We start out once again on the familiar journey of Advent. Consumer culture likes to remind us that the lead up to Christmas is ‘the season to spend’. Yet the greater hope for this season of preparation is not in how we spend money but in how we spend our time.
Today’s gospel recalls Daniel’s Old Testament vision of the coming of ‘the Son of Man’. Luke’s 1st century audience, while striving to remain faithful to the way of Jesus, were also reckoning with internal division, the destruction of the temple in Jerusalem and persecution under Roman rule. Who could be trusted? What would be the future for their fellowship? In our own time, people in all sorts of communities also struggle in a myriad ways. Both visible and invisible to us, many live with “hearts weighed down”, burdened by unsteady employment, poor health or broken relationships, and overwhelmed by fear of the future.
In anticipation of sudden change and uncertain times, the Gospel emphasises praying for strength and courage to remain faithful and alert. People of faith are called to live in the world, ready to stand up with heads raised, not hidden away like doomsday ‘preppers’ in survival bunkers. The Gospel encourages believers to pray for the strength to face difficulty, and “to stand before the Son of Man”—trusting we are loved.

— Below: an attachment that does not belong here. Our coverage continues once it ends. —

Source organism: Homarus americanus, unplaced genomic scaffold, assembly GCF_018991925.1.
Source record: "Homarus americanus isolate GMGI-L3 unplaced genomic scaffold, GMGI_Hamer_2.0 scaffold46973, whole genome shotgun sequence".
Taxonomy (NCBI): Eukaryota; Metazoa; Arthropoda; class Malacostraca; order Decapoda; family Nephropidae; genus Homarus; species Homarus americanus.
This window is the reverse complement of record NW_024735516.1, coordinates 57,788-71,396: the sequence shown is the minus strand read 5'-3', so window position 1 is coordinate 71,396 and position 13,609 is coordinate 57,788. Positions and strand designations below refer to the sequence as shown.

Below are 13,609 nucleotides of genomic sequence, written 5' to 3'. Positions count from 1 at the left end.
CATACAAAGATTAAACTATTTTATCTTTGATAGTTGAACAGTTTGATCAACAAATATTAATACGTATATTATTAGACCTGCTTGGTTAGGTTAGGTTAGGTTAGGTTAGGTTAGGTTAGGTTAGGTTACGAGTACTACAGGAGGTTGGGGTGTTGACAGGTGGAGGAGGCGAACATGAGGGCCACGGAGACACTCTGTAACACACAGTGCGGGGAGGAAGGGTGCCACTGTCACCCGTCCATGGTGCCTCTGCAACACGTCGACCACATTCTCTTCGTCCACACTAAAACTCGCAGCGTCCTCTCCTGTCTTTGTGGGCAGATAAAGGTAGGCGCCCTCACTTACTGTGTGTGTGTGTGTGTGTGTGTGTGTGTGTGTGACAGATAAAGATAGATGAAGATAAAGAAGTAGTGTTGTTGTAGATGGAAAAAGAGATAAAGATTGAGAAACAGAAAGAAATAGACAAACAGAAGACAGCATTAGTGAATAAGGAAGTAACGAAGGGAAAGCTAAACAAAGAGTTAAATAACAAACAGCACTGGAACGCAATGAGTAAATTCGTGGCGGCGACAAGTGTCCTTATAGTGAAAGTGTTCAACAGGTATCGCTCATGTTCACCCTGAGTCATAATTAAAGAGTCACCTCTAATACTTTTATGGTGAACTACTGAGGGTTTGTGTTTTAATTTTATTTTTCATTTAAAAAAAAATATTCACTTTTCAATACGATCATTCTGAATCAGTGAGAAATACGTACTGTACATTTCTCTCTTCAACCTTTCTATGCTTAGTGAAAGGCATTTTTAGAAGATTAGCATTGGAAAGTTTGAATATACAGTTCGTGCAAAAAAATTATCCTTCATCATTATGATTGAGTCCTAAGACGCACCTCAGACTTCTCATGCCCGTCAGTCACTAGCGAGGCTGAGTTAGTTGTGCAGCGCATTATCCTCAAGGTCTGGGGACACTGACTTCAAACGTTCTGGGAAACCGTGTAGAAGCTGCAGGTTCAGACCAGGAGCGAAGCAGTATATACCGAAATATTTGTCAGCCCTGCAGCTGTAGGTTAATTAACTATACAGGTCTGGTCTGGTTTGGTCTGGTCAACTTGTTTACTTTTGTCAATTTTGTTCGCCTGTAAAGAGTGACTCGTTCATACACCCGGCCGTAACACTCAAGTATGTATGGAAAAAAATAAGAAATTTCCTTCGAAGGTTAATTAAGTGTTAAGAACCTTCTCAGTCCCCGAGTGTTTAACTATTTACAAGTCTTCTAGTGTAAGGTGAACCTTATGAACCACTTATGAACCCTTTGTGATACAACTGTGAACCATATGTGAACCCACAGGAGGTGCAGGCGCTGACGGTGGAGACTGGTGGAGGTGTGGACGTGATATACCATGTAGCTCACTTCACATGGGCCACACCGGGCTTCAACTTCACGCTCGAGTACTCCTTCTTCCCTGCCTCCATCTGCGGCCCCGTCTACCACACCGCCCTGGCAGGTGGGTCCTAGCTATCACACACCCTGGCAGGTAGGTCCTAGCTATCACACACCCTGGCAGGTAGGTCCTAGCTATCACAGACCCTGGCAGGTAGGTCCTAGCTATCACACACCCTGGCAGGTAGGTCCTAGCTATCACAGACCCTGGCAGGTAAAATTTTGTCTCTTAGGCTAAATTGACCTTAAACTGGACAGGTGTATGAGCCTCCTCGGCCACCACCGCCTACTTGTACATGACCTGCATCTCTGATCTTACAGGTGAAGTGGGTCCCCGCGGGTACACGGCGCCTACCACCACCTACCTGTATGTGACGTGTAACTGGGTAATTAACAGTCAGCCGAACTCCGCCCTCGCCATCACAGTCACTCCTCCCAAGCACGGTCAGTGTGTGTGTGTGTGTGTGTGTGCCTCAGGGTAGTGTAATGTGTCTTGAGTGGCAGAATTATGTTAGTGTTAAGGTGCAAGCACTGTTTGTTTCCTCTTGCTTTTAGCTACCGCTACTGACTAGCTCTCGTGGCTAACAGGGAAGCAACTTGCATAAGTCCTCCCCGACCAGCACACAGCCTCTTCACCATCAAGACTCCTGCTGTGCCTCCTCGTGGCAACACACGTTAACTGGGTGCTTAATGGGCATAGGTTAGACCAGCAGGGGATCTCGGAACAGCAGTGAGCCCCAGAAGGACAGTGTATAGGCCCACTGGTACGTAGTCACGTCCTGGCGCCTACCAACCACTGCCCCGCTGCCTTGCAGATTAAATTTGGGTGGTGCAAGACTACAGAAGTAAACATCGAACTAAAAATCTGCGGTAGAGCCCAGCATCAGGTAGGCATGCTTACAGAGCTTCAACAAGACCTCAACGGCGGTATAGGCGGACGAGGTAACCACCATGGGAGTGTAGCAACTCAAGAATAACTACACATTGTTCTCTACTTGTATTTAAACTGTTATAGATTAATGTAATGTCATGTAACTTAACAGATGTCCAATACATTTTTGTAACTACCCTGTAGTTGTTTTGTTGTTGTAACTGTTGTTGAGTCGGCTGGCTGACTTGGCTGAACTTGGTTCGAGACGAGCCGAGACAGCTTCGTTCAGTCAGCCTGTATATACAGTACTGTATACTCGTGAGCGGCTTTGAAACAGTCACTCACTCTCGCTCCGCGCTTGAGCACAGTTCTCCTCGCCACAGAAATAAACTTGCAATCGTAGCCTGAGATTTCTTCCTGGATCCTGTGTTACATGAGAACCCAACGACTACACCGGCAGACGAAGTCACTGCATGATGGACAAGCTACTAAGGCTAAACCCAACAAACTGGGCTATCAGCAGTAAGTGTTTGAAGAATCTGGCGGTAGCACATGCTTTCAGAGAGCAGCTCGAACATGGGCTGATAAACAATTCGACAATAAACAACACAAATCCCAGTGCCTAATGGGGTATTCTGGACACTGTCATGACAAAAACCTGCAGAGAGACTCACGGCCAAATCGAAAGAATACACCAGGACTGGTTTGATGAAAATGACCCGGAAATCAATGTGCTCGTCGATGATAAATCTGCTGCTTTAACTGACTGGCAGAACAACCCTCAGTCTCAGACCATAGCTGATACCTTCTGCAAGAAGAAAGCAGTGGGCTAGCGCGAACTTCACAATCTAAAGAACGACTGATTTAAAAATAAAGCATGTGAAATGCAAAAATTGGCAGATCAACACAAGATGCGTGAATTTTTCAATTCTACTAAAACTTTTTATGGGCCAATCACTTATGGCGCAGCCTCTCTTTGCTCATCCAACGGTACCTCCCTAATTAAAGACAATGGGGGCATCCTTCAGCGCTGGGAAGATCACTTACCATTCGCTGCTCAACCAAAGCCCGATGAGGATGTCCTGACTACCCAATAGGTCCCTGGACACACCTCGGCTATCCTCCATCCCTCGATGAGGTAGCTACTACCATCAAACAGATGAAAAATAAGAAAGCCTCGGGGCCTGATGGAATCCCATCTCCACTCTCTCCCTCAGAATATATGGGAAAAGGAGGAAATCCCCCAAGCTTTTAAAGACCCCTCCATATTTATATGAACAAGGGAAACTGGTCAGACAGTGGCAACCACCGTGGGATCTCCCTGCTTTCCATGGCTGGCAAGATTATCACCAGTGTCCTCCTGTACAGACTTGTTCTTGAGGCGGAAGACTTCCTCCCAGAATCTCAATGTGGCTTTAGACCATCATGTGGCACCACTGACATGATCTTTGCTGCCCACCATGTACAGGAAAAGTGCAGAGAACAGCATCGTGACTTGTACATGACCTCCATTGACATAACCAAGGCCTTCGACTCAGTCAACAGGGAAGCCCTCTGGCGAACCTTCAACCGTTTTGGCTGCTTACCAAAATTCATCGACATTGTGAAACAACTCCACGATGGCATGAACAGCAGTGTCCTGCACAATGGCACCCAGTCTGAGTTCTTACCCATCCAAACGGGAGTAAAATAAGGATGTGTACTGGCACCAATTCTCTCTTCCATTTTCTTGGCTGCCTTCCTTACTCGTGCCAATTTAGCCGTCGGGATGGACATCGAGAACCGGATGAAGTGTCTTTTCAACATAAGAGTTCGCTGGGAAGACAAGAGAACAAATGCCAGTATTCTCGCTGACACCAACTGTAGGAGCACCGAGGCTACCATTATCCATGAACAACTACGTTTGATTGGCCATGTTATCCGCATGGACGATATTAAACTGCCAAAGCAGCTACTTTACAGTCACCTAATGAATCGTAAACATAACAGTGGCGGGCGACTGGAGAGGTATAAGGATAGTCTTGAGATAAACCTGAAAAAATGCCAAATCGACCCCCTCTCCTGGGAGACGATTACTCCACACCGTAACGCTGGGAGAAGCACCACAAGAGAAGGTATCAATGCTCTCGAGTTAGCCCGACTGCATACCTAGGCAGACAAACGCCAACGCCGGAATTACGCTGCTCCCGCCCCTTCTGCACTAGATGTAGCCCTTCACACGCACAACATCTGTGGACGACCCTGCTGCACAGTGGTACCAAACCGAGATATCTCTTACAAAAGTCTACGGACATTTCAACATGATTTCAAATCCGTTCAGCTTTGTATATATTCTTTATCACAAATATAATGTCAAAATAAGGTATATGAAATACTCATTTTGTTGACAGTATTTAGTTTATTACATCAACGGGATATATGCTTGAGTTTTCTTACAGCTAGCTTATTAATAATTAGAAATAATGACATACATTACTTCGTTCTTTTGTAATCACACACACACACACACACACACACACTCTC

The first Advent candle is lit today. Lighting a candle is a simple yet powerfully symbolic way to enter prayer and to remain alert. An open flame cannot be left unattended for long. Our attention to the flame can focus our hearts and minds, opening us to the deep well of love waiting in the mystery of God. In prayer and stillness, we may begin to experience a sense of acceptance and trust at what is ahead of us, beyond the horizon of our knowing. As we watch the candle, we might reflect that in places near and far, other candles may be burning brightly—and so we are drawn imaginatively into the reality of being in prayerful communion with others. Amidst the “worries of this life” exist familiar ways of becoming alert to the joys and struggles of our own and others’ lives, and to wait awhile with God.